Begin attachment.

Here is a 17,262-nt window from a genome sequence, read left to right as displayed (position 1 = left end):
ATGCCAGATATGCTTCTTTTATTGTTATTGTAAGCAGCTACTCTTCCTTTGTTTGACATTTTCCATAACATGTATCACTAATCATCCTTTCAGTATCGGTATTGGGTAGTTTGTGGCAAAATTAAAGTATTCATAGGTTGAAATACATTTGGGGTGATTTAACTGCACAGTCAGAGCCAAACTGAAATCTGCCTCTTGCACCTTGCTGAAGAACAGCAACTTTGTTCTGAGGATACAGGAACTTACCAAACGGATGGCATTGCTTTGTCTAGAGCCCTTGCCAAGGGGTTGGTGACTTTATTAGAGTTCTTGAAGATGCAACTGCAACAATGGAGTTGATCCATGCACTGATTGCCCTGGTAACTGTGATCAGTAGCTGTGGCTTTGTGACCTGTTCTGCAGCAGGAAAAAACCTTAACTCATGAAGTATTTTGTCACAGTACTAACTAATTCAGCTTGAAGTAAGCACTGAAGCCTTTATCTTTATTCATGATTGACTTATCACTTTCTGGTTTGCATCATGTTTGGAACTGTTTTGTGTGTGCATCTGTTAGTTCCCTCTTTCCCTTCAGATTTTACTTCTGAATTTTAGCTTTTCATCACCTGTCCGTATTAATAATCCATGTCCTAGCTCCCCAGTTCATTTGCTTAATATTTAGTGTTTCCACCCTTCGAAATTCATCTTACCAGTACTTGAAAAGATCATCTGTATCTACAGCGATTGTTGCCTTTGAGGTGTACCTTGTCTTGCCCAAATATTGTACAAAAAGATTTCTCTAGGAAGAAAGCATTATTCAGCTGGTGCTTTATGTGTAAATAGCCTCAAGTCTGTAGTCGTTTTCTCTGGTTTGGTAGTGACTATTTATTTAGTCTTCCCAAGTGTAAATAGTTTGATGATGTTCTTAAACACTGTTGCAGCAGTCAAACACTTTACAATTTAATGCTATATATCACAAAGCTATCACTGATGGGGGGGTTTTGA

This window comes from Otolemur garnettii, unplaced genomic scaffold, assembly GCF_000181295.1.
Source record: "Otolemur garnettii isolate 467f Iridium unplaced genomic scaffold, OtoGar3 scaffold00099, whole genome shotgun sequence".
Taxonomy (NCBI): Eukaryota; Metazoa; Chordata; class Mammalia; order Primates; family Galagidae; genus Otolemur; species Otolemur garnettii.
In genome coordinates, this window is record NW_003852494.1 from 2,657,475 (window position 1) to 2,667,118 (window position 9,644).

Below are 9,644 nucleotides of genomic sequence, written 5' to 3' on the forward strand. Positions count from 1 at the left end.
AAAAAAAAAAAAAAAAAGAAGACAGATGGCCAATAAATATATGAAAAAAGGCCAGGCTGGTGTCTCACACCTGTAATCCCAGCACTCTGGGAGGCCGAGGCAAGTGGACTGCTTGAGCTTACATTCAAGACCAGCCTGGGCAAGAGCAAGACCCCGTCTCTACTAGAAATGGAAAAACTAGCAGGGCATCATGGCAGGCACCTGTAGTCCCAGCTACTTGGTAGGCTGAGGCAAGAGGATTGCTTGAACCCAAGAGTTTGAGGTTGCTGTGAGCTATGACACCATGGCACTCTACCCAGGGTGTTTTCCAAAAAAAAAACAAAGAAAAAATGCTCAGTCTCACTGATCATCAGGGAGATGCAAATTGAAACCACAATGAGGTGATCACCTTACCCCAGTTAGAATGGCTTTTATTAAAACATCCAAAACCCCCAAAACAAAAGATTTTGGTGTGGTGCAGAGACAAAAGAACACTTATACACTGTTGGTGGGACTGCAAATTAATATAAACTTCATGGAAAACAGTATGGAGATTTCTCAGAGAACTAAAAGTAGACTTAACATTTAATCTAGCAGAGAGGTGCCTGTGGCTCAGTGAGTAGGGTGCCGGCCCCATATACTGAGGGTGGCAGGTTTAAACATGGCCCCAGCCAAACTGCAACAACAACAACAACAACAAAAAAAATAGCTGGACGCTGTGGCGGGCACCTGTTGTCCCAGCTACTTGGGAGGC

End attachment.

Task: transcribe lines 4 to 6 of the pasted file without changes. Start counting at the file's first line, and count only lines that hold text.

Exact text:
Source record: "Otolemur garnettii isolate 467f Iridium unplaced genomic scaffold, OtoGar3 scaffold00099, whole genome shotgun sequence".
Taxonomy (NCBI): Eukaryota; Metazoa; Chordata; class Mammalia; order Primates; family Galagidae; genus Otolemur; species Otolemur garnettii.
In genome coordinates, this window is record NW_003852494.1 from 2,657,475 (window position 1) to 2,667,118 (window position 9,644).